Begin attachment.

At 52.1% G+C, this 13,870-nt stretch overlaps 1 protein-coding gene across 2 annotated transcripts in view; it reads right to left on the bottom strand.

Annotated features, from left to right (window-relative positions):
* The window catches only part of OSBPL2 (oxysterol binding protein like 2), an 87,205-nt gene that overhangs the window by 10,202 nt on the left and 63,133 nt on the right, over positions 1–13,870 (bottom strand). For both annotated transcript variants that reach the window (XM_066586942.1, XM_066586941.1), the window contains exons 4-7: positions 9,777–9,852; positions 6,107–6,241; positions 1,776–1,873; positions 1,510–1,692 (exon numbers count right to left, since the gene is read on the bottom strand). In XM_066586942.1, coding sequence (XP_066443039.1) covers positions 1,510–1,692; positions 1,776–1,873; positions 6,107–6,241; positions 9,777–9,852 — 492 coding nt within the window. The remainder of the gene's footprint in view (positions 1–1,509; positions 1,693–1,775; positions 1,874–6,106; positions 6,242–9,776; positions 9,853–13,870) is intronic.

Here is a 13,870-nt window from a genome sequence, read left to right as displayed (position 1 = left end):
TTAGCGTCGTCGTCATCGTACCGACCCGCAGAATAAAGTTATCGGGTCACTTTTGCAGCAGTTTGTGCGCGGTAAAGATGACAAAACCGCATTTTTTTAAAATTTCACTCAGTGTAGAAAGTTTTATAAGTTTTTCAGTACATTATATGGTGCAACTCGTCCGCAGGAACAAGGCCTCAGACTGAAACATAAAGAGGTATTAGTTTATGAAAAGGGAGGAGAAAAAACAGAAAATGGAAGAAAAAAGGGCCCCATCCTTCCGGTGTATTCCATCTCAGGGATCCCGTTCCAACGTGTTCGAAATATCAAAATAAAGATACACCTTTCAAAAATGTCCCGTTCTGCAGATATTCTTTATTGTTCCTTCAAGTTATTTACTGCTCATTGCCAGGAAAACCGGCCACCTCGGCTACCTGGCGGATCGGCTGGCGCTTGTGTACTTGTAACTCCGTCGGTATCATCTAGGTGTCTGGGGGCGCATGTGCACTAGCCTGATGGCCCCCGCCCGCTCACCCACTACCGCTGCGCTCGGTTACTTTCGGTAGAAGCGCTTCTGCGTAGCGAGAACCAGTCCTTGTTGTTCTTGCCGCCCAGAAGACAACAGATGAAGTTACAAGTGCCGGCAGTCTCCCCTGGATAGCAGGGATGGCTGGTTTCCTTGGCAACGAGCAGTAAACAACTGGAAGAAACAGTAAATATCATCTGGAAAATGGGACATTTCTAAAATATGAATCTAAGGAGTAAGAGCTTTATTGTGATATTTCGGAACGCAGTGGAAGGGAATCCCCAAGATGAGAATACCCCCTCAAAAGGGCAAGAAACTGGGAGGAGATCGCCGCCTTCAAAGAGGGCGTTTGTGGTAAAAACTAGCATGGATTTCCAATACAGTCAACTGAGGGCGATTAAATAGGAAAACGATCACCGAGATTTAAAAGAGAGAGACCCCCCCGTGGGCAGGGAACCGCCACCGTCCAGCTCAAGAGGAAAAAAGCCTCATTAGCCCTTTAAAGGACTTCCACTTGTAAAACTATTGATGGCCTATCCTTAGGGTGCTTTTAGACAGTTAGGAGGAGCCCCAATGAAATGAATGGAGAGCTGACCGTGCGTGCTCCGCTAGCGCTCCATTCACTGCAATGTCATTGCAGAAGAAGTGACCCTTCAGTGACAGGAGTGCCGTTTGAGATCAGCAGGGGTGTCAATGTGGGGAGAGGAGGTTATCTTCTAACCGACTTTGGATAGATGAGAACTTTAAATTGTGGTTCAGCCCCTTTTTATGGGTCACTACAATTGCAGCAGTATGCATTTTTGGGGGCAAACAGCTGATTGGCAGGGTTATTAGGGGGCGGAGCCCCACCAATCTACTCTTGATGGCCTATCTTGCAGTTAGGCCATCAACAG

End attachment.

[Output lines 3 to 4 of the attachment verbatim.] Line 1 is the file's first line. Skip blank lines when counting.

* The window catches only part of OSBPL2 (oxysterol binding protein like 2), an 87,205-nt gene that overhangs the window by 10,202 nt on the left and 63,133 nt on the right, over positions 1–13,870 (bottom strand). For both annotated transcript variants that reach the window (XM_066586942.1, XM_066586941.1), the window contains exons 4-7: positions 9,777–9,852; positions 6,107–6,241; positions 1,776–1,873; positions 1,510–1,692 (exon numbers count right to left, since the gene is read on the bottom strand). In XM_066586942.1, coding sequence (XP_066443039.1) covers positions 1,510–1,692; positions 1,776–1,873; positions 6,107–6,241; positions 9,777–9,852 — 492 coding nt within the window. The remainder of the gene's footprint in view (positions 1–1,509; positions 1,693–1,775; positions 1,874–6,106; positions 6,242–9,776; positions 9,853–13,870) is intronic.

Here is a 13,870-nt window from a genome sequence, read left to right as displayed (position 1 = left end):